Definitions

from The Century Dictionary.

  • To suffer; bear; endure: as, to dree penance.
  • To endure; be able to do or continue.
  • Long; large; ample; great.
  • Great; of serious moment.
  • Tedious; wearisome; tiresome.
  • noun Length; extension; the longest part.

from the GNU version of the Collaborative International Dictionary of English.

  • intransitive verb obsolete To be able to do or endure.
  • adjective Prov. Eng. Wearisome; tedious.
  • transitive verb Scot. To endure; to suffer.

from Wiktionary, Creative Commons Attribution/Share-Alike License.

  • verb transitive To suffer; bear; thole; endure; put up with; undergo.
  • verb intransitive To endure; brook; be able to do or continue.
  • noun Length; extension; the longest part.
  • adjective Long; large; ample; great.
  • adjective Great; of serious moment.
  • adjective Tedious; wearisome; tiresome.

Etymologies

from Wiktionary, Creative Commons Attribution/Share-Alike License

From Middle English dreen, dreghen, dreogen, from Old English drēogan ("to do, work, perform, fulfill, take part in, conduct, lead a (certain) life, pass life, fight, wander, commit, perpetrate, do battle, wage war, experience, bear, suffer, endure, sustain, tolerate, act, labor, enjoy, be employed, be busy"), from Proto-Germanic *dreuganan (“to work, act, do military service”), from Proto-Indo-European *dhereugh- (“to hold fast”), from Proto-Indo-European *dher- (“to hold, hold fast, support”). Cognate with Scots dree, drie ("to endure, thole, suffer, bear"), Gothic  (driugan, "to do military service"), Icelandic drýgja ("to commit, connect, perpetrate, lengthen"). See also dright, drighten.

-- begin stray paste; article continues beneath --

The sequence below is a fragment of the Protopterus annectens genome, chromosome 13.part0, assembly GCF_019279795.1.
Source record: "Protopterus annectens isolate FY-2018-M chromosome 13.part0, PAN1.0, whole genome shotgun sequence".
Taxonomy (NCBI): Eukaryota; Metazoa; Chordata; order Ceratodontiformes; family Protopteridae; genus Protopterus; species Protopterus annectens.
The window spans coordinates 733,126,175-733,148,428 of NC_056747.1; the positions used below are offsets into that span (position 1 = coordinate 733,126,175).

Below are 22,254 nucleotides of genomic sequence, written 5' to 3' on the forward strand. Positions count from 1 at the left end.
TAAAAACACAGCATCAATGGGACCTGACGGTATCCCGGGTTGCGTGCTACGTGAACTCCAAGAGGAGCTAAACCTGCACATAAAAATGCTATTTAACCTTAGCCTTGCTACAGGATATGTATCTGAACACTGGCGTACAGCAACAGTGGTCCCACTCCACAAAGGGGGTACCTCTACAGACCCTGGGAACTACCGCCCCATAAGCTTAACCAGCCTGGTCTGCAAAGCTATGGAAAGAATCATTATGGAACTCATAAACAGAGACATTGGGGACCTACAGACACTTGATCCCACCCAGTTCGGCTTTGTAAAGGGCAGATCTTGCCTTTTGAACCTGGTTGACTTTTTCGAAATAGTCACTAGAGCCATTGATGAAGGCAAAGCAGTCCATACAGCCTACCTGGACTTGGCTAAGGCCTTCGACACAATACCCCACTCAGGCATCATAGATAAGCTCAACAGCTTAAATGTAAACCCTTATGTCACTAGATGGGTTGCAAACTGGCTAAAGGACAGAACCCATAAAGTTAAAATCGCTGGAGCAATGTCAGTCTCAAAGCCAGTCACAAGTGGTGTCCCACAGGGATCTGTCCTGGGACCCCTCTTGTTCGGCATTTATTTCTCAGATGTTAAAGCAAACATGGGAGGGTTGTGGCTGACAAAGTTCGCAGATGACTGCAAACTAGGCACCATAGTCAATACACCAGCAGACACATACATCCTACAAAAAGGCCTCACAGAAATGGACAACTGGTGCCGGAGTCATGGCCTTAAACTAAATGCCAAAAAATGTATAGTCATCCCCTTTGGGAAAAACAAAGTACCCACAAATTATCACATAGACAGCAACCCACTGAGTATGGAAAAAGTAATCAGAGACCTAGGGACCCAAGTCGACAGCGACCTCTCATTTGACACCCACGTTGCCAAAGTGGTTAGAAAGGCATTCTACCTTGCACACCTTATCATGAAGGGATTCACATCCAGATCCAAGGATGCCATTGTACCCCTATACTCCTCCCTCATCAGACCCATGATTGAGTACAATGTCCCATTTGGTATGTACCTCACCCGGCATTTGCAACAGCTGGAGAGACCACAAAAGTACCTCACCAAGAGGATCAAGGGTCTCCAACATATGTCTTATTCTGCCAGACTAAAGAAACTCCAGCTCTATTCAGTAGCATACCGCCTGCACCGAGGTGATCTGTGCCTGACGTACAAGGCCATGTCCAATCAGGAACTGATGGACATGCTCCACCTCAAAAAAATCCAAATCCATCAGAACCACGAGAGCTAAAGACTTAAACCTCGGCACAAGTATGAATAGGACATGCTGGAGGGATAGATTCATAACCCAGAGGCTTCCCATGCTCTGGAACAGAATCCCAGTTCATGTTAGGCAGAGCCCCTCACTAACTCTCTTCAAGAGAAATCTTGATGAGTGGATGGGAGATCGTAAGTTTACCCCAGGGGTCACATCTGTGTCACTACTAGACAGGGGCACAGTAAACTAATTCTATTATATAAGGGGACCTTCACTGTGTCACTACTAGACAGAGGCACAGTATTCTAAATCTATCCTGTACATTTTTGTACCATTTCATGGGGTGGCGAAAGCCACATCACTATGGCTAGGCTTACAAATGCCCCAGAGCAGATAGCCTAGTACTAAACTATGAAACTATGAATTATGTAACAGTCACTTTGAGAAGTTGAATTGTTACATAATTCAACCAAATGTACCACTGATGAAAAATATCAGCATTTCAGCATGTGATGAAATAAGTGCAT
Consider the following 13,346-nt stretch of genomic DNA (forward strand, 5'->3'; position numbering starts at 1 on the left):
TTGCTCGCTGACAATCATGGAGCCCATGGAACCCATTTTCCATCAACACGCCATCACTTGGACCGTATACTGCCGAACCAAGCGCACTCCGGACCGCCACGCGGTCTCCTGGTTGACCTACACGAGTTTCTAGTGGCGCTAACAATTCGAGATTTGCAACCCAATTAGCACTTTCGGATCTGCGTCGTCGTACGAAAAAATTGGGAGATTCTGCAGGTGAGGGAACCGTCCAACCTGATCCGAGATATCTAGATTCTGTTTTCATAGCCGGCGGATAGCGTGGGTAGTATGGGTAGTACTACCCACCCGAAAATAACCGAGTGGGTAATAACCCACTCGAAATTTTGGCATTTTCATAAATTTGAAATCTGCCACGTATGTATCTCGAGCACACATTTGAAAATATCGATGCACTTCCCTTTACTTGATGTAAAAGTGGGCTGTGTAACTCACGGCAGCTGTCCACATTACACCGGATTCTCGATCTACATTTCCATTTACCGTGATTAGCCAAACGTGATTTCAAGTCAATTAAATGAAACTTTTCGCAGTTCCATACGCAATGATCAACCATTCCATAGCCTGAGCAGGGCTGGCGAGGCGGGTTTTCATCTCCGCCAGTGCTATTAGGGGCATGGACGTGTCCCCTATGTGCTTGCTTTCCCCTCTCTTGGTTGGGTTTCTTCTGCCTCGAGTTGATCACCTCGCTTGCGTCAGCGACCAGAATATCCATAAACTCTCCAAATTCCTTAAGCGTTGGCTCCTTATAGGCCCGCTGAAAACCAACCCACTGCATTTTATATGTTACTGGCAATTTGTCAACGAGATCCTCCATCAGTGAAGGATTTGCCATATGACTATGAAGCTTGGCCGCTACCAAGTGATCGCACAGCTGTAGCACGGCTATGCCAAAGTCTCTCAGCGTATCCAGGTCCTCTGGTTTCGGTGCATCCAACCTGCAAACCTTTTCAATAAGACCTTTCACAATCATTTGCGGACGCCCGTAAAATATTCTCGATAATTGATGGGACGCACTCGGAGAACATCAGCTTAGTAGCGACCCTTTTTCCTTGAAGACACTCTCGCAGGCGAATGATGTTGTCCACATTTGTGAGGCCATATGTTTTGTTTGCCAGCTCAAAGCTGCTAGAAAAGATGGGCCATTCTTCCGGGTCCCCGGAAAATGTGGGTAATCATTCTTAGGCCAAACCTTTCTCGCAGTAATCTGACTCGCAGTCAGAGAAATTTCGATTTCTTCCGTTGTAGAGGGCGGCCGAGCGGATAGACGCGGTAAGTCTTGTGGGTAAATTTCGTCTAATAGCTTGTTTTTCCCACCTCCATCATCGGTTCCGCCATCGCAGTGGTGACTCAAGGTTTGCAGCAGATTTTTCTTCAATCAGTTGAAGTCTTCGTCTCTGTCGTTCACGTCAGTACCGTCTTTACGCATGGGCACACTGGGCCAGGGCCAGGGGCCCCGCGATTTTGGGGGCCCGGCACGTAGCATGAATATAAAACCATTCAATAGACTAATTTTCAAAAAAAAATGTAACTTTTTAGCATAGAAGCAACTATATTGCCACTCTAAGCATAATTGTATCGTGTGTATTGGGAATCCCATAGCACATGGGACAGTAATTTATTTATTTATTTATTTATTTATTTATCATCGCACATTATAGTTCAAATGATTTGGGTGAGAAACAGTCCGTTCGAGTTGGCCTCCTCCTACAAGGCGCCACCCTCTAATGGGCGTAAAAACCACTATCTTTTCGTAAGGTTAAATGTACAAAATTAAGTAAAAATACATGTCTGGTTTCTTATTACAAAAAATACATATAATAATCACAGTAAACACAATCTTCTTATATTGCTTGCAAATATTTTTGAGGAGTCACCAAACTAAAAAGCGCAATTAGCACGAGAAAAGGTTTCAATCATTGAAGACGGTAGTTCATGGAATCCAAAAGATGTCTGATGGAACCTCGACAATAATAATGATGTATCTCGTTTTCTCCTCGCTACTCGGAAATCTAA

from Wiktionary, Creative Commons Attribution/Share-Alike License

From Middle English dreghe, dregh, from dregh, dreȝ ("long, extended, great"). See above.

from Wiktionary, Creative Commons Attribution/Share-Alike License

From Middle English dreȝ, dregh, dryȝ ("long, extended, great"), from Old English *drēog ("fit, sober, earnest") and/or Old Norse drjúgr ("extensive, sufficient"); both from Proto-Germanic *dreugaz (“extensive, firm”), from Proto-Indo-European *dhereugh- (“to hold fast”), from Proto-Indo-European *dher- (“to hold, hold fast, support”). Cognate with Scots dreich ("extensive, lasting, long-lasting, tedious, tiresome, slow"), West Frisian drege ("extensive, long-lasting"), Danish drøj ("tough, solid, heavy"), Swedish dryg ("lasting, liberal, hard, large, ample"), Icelandic drjúgur ("long, substantial, ample, heavy").

Examples

Comments

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  • —adj.

    tedious; dreary.

    —v.t.

    to suffer; endure.

    See dree one's weird.

    October 25, 2008

  • During this voyage ye heavens has been so dree overcast that

    no observation by stars, nor yet by sun can be got.

    - Peter Reading, Ukulele Music, 1985

    June 19, 2009